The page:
Article Courtesy of The Orlando
By Mary Shanklin
November 10, 2011
Orlando's condominium market, one of the hardest-hit in the country, faces further challenges because of federal policy changes that now limit mortgage financing for buyers seeking to purchase available units.
Of 68 condo complexes in the Orlando area, 44 have already lost a big part of their financial lifeblood: the mortgage-backing power of the Federal Housing Administration, which generates loans with some of the lowest down payments in the industry.
Another 12 complexes in Orlando are scheduled to lose their FHA approvals in the next six months.
In the past, most condominiums received open-ended approvals for FHA-backed mortgages, but the government changed that policy in 2009 and started limiting approvals to two-year terms. With those initial two-year approvals expiring this year, homeowner associations are now at a loss for how to get their condo complexes back on the federal mortgage-guarantee list.
"You've taken away a really viable purchasing tool at a time when the economy would really benefit from those buyers," said Fort Lauderdale lawyer Sandra Krumbein, who specializes in condominium law.
"Homeowner associations now have to get approvals [every two years], and that's what's causing the hoopla," she said. "The associations and their managers have no idea what to do to get approved."
Nationally, 25,000 condominium projects lost their FHA approvals from the U.S. Department of Housing and Urban Development during the first nine months of this year, and fewer than 10 percent of those have been reapproved or recertified. A condominium must have the approval before buyers can purchase its units with FHA mortgages.
Orlando real-estate agent Maria Garcia said she has represented buyers interested in purchasing condominiums who have had to look elsewhere because so few of the complexes locally are approved. And those that have approvals, such as the Vue at Lake Eola tower in downtown Orlando and condominiums in Baldwin Park, often have price tags and association fees that are too rich for first-time buyers, she said.
Faced with a limited pool of cash buyers, she added, most condominium complexes will see their prices slip further as a result.
"It's not a good outlook for condominiums," Garcia said. "The financing is pretty much the biggest issue. That's hindering the market — the ability to get financing — and the property will continue to depreciate."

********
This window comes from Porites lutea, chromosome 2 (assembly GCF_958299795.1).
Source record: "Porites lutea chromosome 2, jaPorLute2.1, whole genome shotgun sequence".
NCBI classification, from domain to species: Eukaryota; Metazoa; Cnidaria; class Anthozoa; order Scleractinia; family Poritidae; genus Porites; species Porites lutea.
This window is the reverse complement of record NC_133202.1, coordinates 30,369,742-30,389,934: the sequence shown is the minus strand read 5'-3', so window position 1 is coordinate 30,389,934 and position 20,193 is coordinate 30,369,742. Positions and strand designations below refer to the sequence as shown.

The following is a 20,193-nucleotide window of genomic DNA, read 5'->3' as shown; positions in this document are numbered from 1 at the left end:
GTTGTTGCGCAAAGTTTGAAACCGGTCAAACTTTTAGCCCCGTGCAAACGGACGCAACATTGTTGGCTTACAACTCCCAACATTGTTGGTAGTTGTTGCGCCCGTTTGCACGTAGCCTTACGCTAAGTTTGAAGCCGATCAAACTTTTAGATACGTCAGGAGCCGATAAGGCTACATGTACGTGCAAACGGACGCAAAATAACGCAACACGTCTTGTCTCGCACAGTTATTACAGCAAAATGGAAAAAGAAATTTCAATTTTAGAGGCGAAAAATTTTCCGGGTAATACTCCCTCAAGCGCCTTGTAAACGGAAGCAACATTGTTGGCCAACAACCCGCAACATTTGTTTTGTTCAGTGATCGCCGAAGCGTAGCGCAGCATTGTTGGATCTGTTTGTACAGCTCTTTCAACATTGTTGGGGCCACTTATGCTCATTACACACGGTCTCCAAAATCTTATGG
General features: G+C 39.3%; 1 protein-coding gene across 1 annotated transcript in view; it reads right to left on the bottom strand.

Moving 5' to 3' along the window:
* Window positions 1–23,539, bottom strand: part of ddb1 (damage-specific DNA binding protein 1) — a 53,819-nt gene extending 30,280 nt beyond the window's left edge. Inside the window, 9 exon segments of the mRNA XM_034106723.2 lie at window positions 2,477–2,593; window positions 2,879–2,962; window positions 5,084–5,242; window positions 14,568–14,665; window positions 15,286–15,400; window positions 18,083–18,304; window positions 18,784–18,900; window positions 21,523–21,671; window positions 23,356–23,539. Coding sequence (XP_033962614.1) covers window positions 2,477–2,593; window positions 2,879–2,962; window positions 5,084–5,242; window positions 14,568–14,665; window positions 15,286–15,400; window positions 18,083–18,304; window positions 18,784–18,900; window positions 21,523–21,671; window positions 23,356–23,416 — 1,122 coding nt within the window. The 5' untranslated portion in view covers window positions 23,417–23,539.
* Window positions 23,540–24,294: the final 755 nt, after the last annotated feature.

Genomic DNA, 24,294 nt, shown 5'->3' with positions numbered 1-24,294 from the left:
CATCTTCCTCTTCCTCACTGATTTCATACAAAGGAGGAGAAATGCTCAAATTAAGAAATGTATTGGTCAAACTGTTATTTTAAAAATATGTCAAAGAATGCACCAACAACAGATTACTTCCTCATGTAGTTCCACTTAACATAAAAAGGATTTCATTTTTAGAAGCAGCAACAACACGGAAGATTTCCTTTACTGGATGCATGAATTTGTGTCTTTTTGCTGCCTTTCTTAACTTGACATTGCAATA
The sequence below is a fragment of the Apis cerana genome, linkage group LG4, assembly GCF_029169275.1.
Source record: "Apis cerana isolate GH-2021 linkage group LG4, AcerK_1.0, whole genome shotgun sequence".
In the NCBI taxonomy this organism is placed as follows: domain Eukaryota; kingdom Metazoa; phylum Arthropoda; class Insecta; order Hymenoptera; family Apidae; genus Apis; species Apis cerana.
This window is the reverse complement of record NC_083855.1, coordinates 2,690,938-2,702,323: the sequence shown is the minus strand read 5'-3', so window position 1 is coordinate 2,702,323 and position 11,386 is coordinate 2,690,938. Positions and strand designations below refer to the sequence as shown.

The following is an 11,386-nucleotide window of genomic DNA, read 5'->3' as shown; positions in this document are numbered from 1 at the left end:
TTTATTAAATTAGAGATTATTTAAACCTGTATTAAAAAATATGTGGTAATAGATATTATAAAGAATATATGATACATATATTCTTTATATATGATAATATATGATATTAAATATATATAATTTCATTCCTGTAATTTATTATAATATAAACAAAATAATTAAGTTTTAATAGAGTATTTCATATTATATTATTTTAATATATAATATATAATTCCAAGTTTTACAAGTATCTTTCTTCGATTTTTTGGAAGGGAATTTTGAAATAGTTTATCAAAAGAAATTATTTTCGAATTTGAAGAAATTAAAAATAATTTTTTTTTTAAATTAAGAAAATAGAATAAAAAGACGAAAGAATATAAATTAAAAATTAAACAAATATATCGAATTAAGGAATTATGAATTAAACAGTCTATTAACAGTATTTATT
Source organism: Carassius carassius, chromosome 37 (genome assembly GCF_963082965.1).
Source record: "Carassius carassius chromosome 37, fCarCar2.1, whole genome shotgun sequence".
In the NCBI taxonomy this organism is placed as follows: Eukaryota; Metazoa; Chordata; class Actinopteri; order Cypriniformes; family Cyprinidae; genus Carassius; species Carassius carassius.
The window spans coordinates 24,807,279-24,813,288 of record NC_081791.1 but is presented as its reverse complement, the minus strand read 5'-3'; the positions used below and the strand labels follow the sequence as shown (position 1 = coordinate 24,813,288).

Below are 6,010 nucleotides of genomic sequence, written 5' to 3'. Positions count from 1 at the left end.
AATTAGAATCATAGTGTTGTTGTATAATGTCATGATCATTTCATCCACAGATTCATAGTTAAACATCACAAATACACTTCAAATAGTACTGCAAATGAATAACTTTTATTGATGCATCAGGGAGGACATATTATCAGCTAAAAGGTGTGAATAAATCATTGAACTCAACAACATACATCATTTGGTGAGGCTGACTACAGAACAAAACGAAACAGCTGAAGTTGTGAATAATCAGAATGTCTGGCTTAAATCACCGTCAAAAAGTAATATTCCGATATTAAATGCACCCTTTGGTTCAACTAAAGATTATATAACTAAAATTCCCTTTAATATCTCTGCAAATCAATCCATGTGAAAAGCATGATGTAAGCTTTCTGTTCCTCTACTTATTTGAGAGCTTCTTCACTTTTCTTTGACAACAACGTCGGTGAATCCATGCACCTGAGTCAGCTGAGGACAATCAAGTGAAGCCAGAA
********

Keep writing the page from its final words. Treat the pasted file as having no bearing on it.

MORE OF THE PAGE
A general lack of mortgage financing for condominiums has already taken a toll on prices. House prices have dropped, too, but not nearly as much as condo prices. In Orlando, the median condo price has fallen 64 percent since 2006, from $166,100 to $60,500 as of September. House prices, meanwhile, have fallen 52 percent during that time, from $262,900 to $125,200, according to Florida Realtors.
And while condo prices nationally dropped 18 percent from 2008 to 2010, they fell 57 percent in the Orlando area.
A HUD spokesman said the reason so few condominiums have found their way back onto the FHA mortgage-approval list is that some association boards may not, for whatever reason, want the federal green light for such mortgages. Also, some condo projects may be plagued with problems that prevent re-approval, such as having too many investor-owners or too few financial reserves.
Orlando mortgage broker Rob Nunziata, who sits on the boards of several condo and homeowner associations, said such boards are so busy dealing with day-to-day upkeep and financial issues that their members generally aren't focused on the importance of getting back on HUD's mortgage-approval list.
"Over the last couple of years, it's been very important — especially with the first-time buyer who does not have the 20 [percent] to 30 percent down payment needed to get the Fannie Mae or Freddie Mac loan," said Nunziata, president of FBC Mortgage Inc. "It is extremely valuable and helpful if a condo is FHA-approved."
HUD issues the FHA stamp of approval for condominium complexes. In the past, the federal agency periodically recertified particular condominium projects, and it also had the power to pull a complex's FHA approval if it was having serious problems. But now condo complexes automatically lose their federal mortgage backing after two years, and their associations have to apply to get back on the federal list and attest that the development is free of any potential problems.
Even though the federal government does not charge condo associations to apply to get back on the FHA-financing list, association members may put themselves at risk of prison time and fines if they assert that a condo community has no problems involving legal issues, construction flaws or other disputes, some industry experts say.
As a result, associations are basically forced to hire lawyers or groups with FHA-approval experience, those experts say, and that expertise costs money.